Antibiotics are given if the diarrhea is caused by bacteria. They may also be given if the intestine has been damaged (eg., blood in the stool would indicate an injured intestine) and there is a chance that the injury could allow bacteria from the intestine into the blood stream, possibly causing serious disease (septicemia).

In some cases, medications may be given to decrease motility, i.e., slow down the rate at which the intestine moves ingested material through. These drugs should not be given if the dog could have ingested a toxin or may have a bacterial infection, so it is always important to have an accurate diagnosis before use of these drugs.

Table 2. Causes, Diagnosis and Treatment of Diarrhea in Dogs
Cause Example Dogs Most at Risk Symptoms Diagnosis Treatment
Diet change Changing dog food brand or feeding a high fat meal Those switching from a consistent diet Usually no other signs of being ill History and physical exam; tests (e.g., fecal flotation) to rule out other causes Withhold food as needed then switch to bland diet and then slowly back to normal diet
Food intolerance or sensitivity Sensitivity to or inability to digest or absorb certain foods such as milk or gluten Gluten hypersensitivity: Irish setters and soft coated Wheaton terriers Sudden onset of diarrhea, sometimes with gas Response to removing ingredient from diet and then adding it again (food trial) Withhold food as needed then switch to diet without the offending ingredient
Intestinal parasites Roundworms Puppies Diarrhea, weight loss, poor growth Fecal flotation exam Multiple treatments with appropriate wormer; decontaminate environment; supportive care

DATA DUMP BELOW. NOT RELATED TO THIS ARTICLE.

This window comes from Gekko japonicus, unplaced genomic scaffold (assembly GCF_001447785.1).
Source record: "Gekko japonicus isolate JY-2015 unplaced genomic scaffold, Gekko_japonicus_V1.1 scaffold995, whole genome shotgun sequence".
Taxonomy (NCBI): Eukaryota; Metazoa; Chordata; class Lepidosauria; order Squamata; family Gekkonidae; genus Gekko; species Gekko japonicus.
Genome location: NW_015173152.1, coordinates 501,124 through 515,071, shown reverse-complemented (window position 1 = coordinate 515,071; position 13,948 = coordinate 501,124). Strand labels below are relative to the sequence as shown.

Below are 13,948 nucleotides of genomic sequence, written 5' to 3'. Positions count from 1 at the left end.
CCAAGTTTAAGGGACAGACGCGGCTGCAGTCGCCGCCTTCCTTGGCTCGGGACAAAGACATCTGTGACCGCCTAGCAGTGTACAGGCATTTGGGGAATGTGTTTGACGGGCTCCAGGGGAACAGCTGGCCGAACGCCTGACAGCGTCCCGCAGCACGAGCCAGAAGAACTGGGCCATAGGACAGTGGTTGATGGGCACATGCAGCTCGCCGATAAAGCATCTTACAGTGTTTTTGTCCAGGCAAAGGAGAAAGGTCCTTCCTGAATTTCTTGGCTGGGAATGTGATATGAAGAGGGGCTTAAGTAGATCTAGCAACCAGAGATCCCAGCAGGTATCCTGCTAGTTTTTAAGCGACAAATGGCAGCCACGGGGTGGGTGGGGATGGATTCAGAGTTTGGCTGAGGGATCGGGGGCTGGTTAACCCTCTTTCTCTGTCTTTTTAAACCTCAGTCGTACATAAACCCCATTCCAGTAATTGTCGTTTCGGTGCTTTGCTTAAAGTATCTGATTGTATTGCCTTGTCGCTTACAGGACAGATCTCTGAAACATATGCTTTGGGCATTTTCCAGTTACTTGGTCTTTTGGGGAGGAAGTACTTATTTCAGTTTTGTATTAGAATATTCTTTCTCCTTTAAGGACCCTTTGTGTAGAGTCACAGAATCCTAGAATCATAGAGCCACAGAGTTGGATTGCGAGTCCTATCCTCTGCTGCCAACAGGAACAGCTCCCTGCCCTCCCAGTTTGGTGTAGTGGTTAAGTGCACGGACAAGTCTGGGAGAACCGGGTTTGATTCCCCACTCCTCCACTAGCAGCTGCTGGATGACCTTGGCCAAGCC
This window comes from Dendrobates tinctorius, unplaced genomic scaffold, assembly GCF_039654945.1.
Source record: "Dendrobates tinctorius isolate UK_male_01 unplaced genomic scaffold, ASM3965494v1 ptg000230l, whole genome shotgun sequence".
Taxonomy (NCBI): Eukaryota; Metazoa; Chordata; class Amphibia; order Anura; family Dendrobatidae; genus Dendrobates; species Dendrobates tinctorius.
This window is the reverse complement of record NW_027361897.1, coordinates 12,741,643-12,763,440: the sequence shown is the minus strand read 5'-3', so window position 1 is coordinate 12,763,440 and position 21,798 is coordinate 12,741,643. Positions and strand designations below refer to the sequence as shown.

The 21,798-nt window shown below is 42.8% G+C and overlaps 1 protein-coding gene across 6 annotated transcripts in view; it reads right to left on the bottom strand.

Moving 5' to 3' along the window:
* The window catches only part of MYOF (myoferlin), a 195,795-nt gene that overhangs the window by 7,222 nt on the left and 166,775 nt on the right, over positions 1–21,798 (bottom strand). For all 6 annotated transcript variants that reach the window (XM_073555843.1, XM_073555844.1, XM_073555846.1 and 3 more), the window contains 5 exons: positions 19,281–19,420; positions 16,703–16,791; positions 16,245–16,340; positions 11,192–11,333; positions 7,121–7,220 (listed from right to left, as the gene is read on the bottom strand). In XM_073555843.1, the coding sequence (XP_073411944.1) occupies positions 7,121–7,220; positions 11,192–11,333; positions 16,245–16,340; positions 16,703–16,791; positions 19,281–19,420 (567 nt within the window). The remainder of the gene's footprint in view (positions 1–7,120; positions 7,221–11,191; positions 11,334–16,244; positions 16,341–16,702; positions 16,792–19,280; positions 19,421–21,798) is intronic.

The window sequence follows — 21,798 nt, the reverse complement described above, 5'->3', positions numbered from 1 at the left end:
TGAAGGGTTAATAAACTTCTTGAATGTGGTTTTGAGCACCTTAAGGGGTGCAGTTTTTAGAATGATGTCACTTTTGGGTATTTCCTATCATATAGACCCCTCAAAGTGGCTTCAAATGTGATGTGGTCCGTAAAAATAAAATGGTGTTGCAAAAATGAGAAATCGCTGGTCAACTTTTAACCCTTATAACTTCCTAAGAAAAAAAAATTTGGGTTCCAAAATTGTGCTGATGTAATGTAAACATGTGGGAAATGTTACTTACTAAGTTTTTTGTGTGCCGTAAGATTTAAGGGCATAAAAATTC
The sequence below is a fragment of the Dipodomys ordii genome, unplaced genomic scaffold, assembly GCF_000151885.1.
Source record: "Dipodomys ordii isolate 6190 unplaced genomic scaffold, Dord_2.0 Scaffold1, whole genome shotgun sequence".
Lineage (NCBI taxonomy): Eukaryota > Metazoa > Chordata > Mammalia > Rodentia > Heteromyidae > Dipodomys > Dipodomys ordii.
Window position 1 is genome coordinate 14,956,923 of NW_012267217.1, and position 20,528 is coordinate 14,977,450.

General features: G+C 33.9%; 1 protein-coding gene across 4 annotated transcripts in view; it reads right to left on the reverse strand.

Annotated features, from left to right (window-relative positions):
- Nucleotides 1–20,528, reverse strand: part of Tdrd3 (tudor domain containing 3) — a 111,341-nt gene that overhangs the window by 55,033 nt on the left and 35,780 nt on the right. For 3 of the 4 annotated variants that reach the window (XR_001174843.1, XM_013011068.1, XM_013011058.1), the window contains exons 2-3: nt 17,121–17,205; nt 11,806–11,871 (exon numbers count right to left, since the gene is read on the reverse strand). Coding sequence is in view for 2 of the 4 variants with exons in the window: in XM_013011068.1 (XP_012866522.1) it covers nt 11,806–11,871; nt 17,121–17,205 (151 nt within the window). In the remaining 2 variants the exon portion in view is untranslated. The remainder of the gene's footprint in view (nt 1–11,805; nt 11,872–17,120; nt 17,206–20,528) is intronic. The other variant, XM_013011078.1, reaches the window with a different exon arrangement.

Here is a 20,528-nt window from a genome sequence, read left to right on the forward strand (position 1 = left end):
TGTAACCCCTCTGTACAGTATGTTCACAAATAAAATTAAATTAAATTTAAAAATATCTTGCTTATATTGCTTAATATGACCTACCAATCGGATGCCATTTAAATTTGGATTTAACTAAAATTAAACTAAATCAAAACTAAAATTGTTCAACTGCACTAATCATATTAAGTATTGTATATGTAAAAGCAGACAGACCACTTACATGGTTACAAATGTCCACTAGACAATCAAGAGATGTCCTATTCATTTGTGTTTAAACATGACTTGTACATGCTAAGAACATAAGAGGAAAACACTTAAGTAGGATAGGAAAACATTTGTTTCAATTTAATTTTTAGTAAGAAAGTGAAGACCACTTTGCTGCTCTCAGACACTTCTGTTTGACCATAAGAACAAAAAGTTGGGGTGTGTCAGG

Hookworms Puppies Diarrhea, vomiting, weakness, pale gums, dehydration, anemia, swollen abdomen, black and tarry stools Fecal flotation exam Multiple treatments with appropriate wormer; decontaminate environment; supportive care
Whipworms   Chronic diarrhea with blood and mucus; intermittent abdominal pain Fecal flotation exam Multiple treatments with appropriate wormer; decontaminate environment
Coccidia Puppies and those who are immunosuppressed and kept in unsanitary conditions Diarrhea with mucus and sometimes blood Fecal flotation exam Sulfa antibiotics
Giardia Usually young animals or those who are immunosuppressed Mild to severe soft diarrhea with mucus and a bad odor; weight loss, abdominal pain and vomiting; often intermittent ELISA test on feces; fecal flotation exam or microscopic exam of feces; difficult to diagnose - often need multiple samples over several days Metronidazole, albendazole or febantel; bathing and sanitation to remove Giardia from coat and environment. Reinfection commonly occurs.
Garbage ingestion   Those left unattended or unsupervised Diarrhea, vomiting History and physical exam Withhold food then switch to bland diet and then slowly back to normal diet
Bacterial infection Salmonella, E. coli, Clostridia, Campylobacter Young kenneled dogs or those who are immunosuppressed Mild to severe bloody diarrhea with loss of appetite, depression, fever and vomiting Fecal culture and sensitivity; microscopic exam of feces Antibiotics; intravenous fluids and supportive care in more serious conditions